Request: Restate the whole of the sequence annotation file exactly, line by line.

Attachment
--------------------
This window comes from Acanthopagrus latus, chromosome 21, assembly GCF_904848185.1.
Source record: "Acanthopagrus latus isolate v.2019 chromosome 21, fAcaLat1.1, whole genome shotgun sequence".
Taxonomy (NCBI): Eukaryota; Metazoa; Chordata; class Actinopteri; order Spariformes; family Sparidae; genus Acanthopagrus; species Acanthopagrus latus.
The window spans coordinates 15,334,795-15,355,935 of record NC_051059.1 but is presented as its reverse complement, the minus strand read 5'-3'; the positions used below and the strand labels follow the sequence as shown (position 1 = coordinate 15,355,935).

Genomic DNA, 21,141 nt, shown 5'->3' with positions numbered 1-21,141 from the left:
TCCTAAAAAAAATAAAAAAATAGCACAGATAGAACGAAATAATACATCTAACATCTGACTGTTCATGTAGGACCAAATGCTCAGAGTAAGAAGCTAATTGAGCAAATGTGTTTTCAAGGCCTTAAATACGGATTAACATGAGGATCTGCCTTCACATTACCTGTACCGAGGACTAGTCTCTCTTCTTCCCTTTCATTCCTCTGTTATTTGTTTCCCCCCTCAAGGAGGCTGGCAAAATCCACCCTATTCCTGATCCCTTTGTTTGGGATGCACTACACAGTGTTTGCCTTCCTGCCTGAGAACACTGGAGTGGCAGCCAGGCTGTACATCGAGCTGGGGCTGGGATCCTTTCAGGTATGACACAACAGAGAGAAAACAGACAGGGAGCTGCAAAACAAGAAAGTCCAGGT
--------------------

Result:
This window comes from Acanthopagrus latus, chromosome 21, assembly GCF_904848185.1.
Source record: "Acanthopagrus latus isolate v.2019 chromosome 21, fAcaLat1.1, whole genome shotgun sequence".
Taxonomy (NCBI): Eukaryota; Metazoa; Chordata; class Actinopteri; order Spariformes; family Sparidae; genus Acanthopagrus; species Acanthopagrus latus.
The window spans coordinates 15,334,795-15,355,935 of record NC_051059.1 but is presented as its reverse complement, the minus strand read 5'-3'; the positions used below and the strand labels follow the sequence as shown (position 1 = coordinate 15,355,935).

Genomic DNA, 21,141 nt, shown 5'->3' with positions numbered 1-21,141 from the left:
TCCTAAAAAAAATAAAAAAATAGCACAGATAGAACGAAATAATACATCTAACATCTGACTGTTCATGTAGGACCAAATGCTCAGAGTAAGAAGCTAATTGAGCAAATGTGTTTTCAAGGCCTTAAATACGGATTAACATGAGGATCTGCCTTCACATTACCTGTACCGAGGACTAGTCTCTCTTCTTCCCTTTCATTCCTCTGTTATTTGTTTCCCCCCTCAAGGAGGCTGGCAAAATCCACCCTATTCCTGATCCCTTTGTTTGGGATGCACTACACAGTGTTTGCCTTCCTGCCTGAGAACACTGGAGTGGCAGCCAGGCTGTACATCGAGCTGGGGCTGGGATCCTTTCAGGTATGACACAACAGAGAGAAAACAGACAGGGAGCTGCAAAACAAGAAAGTCCAGGT